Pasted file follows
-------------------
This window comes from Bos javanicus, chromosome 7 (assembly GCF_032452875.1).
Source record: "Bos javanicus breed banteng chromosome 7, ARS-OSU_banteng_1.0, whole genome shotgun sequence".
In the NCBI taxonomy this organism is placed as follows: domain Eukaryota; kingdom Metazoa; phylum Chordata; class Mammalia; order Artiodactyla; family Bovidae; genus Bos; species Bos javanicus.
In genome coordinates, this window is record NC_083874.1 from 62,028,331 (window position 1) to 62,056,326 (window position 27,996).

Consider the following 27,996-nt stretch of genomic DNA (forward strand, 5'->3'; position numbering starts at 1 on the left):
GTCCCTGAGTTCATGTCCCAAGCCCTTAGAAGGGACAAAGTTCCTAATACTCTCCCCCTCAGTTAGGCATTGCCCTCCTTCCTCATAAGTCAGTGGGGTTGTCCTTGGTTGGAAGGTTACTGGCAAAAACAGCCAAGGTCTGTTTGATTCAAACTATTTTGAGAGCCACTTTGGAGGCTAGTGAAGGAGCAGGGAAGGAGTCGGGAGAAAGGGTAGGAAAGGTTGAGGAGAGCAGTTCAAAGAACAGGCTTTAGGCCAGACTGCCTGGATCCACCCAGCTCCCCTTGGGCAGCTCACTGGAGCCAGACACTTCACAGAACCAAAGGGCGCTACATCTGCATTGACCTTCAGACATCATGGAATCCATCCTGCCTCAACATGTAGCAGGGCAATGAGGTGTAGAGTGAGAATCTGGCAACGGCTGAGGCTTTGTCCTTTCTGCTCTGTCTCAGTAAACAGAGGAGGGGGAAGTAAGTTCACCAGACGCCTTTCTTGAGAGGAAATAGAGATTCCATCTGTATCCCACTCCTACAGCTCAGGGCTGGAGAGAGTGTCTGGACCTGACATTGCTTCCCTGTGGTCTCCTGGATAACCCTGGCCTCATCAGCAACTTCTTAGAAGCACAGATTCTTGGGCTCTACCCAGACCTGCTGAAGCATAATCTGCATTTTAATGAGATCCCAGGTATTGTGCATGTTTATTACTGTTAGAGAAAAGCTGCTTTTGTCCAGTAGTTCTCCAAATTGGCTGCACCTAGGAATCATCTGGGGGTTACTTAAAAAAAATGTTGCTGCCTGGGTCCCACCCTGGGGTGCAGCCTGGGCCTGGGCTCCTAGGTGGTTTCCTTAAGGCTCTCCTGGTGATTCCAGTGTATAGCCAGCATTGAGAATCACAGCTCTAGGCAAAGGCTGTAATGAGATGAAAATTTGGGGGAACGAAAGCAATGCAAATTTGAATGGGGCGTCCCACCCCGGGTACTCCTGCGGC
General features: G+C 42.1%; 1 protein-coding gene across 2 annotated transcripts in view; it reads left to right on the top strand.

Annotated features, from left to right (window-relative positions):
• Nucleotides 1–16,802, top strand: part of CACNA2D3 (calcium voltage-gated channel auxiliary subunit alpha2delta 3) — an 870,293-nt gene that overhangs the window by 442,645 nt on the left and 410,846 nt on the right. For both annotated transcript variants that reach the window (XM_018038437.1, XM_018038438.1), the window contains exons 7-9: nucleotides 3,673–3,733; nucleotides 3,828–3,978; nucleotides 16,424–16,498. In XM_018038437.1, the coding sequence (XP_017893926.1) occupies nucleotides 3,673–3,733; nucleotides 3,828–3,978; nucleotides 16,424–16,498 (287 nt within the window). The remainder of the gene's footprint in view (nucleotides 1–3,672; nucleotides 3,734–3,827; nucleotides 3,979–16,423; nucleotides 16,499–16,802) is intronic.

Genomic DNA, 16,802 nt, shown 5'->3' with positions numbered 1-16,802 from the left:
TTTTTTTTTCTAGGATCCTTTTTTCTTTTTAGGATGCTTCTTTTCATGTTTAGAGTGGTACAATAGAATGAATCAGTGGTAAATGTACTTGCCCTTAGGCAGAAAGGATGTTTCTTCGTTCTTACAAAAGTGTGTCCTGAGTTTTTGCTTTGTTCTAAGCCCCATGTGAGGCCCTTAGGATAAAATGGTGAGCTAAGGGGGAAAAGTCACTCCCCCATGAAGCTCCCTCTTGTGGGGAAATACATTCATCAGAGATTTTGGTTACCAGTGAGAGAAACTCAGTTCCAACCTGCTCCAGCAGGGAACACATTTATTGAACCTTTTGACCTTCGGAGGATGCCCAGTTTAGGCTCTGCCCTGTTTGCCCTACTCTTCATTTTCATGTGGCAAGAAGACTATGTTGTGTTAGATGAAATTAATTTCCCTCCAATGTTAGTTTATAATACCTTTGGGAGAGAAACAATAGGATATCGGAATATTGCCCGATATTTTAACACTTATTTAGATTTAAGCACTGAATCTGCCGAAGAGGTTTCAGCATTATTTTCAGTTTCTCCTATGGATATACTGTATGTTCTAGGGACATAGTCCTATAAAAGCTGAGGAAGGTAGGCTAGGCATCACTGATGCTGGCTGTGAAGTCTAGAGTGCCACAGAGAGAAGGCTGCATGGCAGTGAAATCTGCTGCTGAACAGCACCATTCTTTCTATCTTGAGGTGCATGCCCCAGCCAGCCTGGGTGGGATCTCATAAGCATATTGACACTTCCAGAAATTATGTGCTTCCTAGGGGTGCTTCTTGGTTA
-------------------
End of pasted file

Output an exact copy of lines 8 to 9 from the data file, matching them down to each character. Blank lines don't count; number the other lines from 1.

Annotated features, from left to right (window-relative positions):
• Nucleotides 1–16,802, top strand: part of CACNA2D3 (calcium voltage-gated channel auxiliary subunit alpha2delta 3) — an 870,293-nt gene that overhangs the window by 442,645 nt on the left and 410,846 nt on the right. For both annotated transcript variants that reach the window (XM_018038437.1, XM_018038438.1), the window contains exons 7-9: nucleotides 3,673–3,733; nucleotides 3,828–3,978; nucleotides 16,424–16,498. In XM_018038437.1, the coding sequence (XP_017893926.1) occupies nucleotides 3,673–3,733; nucleotides 3,828–3,978; nucleotides 16,424–16,498 (287 nt within the window). The remainder of the gene's footprint in view (nucleotides 1–3,672; nucleotides 3,734–3,827; nucleotides 3,979–16,423; nucleotides 16,499–16,802) is intronic.